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Business license passes first reading

The first reading of a new business license ordinance passed the McCreary County Fiscal Court Thursday night with little fanfare and discussion.
The idea of a business license was first proposed to the Fiscal Court in 2014 by the McCreary County Chamber of Commerce, but the ordinance did not make it past the first reading after public outcry caused the Court to reconsider the action.
Now, two years later, the ordinance looks like it is on the way to being enacted, with several minor changes in the language from the original draft.
The first reading passed with a 5-0 vote, but a second reading still must be held before it goes in to effect.
A special called meeting has been set for March 23 at 6:00 p.m. to discuss the second reading of the ordinance.
The changes include a reduction in cost in the fee structure, and more detailed definitions and regulations concerning yard sales.

The ordinance’s main purpose, according to Judge Executive Doug Stephens, is to provide a “tool in our toolbox” to give the Occupational Tax Office more information on existing businesses and additional authority to enforce the occupational tax laws already on the books.
But, it also takes steps to effectively ban vendors from setting up on the side of the road or in business parking lots without permission from the property owner.
The ordinance defines an itinerant vendor as “any person engaged in a temporary and transient business,” which would include persons obtaining “pallet” goods from a wholesaler and selling those good outside of a typical business.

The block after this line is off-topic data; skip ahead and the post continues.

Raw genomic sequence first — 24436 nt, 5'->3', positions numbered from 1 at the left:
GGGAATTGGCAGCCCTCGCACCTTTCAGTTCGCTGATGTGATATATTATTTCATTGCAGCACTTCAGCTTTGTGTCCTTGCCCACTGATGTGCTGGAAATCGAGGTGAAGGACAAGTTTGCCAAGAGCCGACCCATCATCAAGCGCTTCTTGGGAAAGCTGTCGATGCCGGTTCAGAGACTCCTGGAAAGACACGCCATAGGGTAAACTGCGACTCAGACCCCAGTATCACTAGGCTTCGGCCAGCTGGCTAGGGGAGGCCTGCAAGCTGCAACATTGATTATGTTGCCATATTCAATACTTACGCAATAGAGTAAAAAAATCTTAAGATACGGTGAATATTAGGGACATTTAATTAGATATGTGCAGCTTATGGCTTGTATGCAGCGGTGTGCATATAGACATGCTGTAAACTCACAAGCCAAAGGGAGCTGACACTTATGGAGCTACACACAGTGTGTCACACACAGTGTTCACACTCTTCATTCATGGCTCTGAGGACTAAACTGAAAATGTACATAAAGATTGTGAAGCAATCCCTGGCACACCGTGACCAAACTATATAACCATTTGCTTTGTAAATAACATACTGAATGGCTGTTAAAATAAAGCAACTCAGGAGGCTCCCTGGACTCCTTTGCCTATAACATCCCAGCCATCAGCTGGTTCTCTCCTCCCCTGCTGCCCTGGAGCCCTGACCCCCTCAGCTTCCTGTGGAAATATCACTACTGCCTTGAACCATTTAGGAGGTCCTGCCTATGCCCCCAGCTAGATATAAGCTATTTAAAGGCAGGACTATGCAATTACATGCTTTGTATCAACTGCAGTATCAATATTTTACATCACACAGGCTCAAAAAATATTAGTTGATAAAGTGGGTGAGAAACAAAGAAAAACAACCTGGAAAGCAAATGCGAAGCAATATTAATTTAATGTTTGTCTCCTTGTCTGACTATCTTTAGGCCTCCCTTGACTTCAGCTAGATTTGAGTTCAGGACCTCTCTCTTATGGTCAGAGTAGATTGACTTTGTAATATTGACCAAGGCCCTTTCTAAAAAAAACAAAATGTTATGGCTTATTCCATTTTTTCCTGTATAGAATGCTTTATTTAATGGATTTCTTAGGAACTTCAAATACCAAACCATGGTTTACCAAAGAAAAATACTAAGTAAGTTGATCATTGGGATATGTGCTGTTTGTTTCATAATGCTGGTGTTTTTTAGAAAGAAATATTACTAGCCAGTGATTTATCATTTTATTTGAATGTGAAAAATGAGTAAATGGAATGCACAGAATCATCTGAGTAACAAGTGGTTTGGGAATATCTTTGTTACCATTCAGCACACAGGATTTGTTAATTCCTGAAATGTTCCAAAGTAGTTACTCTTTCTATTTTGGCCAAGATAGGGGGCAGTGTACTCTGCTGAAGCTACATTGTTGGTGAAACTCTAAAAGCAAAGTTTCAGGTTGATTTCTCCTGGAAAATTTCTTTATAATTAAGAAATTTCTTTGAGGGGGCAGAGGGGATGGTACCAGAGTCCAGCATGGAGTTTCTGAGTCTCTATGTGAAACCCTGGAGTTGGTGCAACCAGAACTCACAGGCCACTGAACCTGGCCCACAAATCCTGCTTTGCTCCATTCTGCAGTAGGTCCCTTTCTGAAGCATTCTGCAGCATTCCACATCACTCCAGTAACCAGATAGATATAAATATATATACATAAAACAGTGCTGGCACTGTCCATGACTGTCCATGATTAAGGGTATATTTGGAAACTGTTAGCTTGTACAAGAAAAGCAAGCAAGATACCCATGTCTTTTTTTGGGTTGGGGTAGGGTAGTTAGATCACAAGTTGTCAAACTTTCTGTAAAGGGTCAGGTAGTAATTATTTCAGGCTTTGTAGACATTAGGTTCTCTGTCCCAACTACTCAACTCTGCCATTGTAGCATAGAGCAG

Also falling in to a similar category would be “peddlers,” defined as “any person not having a regularly established place of business in the County who travels from place to place or has a stand upon any public street, alley or other public place who sells or offers for sale any goods, wares or merchandise in his possession.”
Anyone operating under those conditions will be considered to be violating the ordinance unless they purchase a “temporary/Itinerant Business License” at a cost of $50.

There are several exemptions to the ordinance, including some forms of yard sales, charitable organizations and businesses that operate out of homes if they make less than $600 per year.
Yard sales will not require a permit fee as long as they are held at a personal residence, or on the property of a registered commercial entity with written permission from the owner. Yard sales that operate for more than three days a month, however, will require the purchasing of a permit.
Non-profit organizations will be required to apply for a non-profit license to be displayed when selling from store fronts, booths or special events. There will be no charge for such a license, but the organization will have to provide proof of having a state tax identification number.

All businesses will be required to purchase an annual license at the cost of $20, and the license is to be prominently displayed where customers can easily see it.
Businesses found to be operating without a license can be fined up to $5 per day of the violation, and could face additional costs due to the interest, penalties and collection of the fees as well.

A $50 fine can be assessed to any business not having the permit displayed in a conspicuous location.
That fine would be used as compensation for law enforcement agencies that would serve the citations at the behest of the Tax Administrator.
The McCreary County Sheriff’s Office, and McCreary County Constables would be authorized under the ordinance to act as an authorized agent of the Fiscal Court to inspect businesses for compliance with the ordinance and prosecute those who fail to do so.

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